Using existing LMS technology and learning analytics data to support student learning
This presentation is about a teaching staff’s journey of incremental use of technologies to support students’ learning.
Graduate School of Management offers several master degrees through the Business Masters programme for students who do not necessarily have a business background. The programme is designed for a cohort to work through the courses together, the cohorts come from diverse backgrounds. English is a second language for most of the students. The author teaches in one of the core courses in the programme (Economics for Managers), the course has a team-based learning session where lectures are held, then students have a two-hour tutorial with the author. The students are supposed to be prepared by completing their worksheet before the tutorials. Yet students rarely do, so they come to the tutorials unprepared, unable to answer many of the questions, and often still confused over the new concepts introduced to them that week. The author wanted to use some of the techniques from the flipped classroom approach to help students prepare for the tutorial. After consulting with a learning designer, the teaching staff and the learning designer turned the paper-based tutorial worksheet into online quizzes using the quiz function in the LMS.
These quizzes are set up with 0% weighting and they close off before the tutorial starts. Students can work through the questions and get hints and additional resources on the topic for them to work through, but they don’t get the answers until the tutorial time.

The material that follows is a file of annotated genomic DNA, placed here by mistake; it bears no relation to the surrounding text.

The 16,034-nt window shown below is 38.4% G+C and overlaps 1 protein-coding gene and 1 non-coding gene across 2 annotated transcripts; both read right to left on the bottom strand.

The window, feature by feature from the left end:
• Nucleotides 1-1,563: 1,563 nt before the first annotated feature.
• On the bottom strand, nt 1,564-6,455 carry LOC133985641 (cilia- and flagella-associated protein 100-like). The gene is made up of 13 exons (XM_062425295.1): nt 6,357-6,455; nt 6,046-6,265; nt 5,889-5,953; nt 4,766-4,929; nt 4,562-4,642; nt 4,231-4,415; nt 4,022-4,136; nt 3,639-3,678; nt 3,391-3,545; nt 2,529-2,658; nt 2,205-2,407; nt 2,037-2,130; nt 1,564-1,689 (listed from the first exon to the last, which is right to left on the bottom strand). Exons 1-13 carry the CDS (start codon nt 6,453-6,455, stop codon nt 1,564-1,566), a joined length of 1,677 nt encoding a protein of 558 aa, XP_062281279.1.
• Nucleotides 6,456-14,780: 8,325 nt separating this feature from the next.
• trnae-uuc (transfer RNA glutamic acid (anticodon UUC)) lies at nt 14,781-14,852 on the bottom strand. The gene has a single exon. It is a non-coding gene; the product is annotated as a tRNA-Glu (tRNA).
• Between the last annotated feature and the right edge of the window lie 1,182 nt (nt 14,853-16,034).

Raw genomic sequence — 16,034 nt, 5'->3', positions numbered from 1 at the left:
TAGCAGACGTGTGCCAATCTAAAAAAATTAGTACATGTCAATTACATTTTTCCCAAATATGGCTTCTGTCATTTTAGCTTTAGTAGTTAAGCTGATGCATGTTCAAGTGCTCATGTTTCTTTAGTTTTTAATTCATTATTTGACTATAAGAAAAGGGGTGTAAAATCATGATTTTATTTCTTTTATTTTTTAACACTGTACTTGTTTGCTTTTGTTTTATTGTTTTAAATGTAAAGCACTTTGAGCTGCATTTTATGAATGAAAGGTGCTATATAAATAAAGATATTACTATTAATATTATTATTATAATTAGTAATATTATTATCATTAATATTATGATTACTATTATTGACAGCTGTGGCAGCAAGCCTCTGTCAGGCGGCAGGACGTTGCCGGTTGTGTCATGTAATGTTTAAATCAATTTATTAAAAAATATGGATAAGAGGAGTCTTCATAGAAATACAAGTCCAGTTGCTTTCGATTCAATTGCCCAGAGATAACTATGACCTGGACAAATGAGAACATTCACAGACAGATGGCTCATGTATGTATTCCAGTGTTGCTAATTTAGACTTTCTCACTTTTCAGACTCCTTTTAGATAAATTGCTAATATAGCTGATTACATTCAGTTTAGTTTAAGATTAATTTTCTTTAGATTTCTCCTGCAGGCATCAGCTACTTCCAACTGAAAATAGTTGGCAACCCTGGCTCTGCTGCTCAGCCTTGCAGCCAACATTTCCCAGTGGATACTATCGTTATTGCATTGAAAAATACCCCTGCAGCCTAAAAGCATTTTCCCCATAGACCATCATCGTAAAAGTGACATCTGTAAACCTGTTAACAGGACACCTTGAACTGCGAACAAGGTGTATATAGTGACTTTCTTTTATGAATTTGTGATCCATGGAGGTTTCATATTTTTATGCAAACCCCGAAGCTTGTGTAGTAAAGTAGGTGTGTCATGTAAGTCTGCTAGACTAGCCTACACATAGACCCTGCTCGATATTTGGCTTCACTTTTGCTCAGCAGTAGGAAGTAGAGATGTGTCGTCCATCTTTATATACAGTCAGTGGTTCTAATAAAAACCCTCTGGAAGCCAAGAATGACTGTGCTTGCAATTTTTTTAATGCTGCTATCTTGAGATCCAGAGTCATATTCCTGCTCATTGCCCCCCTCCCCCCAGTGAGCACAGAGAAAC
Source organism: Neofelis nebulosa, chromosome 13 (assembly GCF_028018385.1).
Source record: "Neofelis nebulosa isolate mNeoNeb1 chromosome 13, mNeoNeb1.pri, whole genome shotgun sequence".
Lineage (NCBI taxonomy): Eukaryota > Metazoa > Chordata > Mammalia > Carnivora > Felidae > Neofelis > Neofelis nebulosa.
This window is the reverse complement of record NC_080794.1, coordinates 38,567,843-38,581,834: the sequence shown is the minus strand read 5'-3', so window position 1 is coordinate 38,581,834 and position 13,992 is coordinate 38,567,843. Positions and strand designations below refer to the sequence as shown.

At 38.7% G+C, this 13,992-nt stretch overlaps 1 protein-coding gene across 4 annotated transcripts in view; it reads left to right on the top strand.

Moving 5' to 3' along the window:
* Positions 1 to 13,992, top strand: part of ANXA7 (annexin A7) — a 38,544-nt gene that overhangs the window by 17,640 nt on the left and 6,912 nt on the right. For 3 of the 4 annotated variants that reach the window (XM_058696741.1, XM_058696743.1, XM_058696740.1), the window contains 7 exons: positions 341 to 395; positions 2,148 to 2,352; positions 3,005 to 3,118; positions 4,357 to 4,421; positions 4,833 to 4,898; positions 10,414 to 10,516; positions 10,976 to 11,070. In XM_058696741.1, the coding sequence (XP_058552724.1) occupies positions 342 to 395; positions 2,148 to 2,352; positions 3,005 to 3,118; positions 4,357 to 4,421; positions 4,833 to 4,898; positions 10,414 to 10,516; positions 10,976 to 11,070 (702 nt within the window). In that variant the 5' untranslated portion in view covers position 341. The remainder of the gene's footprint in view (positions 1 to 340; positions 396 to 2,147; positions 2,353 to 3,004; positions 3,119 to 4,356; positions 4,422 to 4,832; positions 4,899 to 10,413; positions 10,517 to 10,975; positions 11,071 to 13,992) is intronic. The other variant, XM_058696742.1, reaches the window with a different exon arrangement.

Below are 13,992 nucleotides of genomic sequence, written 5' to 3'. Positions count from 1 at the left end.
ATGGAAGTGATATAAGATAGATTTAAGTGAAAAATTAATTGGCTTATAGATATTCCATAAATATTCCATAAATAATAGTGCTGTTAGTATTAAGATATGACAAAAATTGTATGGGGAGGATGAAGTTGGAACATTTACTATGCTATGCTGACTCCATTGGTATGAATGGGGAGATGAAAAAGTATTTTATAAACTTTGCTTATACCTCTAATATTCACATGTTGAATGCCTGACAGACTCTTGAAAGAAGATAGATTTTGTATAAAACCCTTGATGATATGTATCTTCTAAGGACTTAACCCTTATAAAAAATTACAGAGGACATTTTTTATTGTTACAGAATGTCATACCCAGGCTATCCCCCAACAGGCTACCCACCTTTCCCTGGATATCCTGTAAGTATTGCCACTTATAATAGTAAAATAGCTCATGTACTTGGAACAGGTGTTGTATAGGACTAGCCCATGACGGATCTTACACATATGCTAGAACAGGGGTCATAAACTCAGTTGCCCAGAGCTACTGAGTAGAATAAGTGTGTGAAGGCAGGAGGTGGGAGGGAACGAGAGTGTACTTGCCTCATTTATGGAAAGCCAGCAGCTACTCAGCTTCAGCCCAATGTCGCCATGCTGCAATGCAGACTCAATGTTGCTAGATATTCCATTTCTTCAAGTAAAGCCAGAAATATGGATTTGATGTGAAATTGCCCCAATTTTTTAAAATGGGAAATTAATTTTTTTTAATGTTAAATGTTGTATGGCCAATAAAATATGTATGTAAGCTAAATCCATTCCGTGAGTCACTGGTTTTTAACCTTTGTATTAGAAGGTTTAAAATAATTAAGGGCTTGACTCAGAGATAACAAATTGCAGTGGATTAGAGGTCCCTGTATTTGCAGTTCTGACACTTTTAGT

After the first quiz closed, author noticed a big improvement in the classroom, students were more engaged and they felt comfortable answering questions in class. The quiz statistics also allowed author to focus his energy in class on topics and areas where students were more confused and skip the topics students understood well. Student feedback to these preparation quizzes were positive.
After the success of utilizing existing technology to change how the author supports students, the author was introduced to another tool, OnTask. The author obtained student data from these online quizzes, as well as other learning analytics data from LMS (e.g., participation, page view, test results). Through further analysis, the author was able to use the OnTask tool to provide detailed and individualized feedback to the students on the topic areas that they may be weaker on and provide guidance to these students. The individualised feedback is expected to help students to improve their academic performance and attainment. Students could potentially feel more valued, as the feedback they receive is generated according to their own personal assessments and so is likely to enhance their engagement.
During the presentation, the author will share the journey of how both tools were used, data sources and analysis, as well as the results and feedback from the students, plus the teachers’ reflection. These “experiments” with using technology to support student learning has changed how the author’s teaching practices. The author has shared experience with other colleagues. The author’s experience will also be beneficial to others who are seeking to use technology to enhance their teaching practices and to better support their students.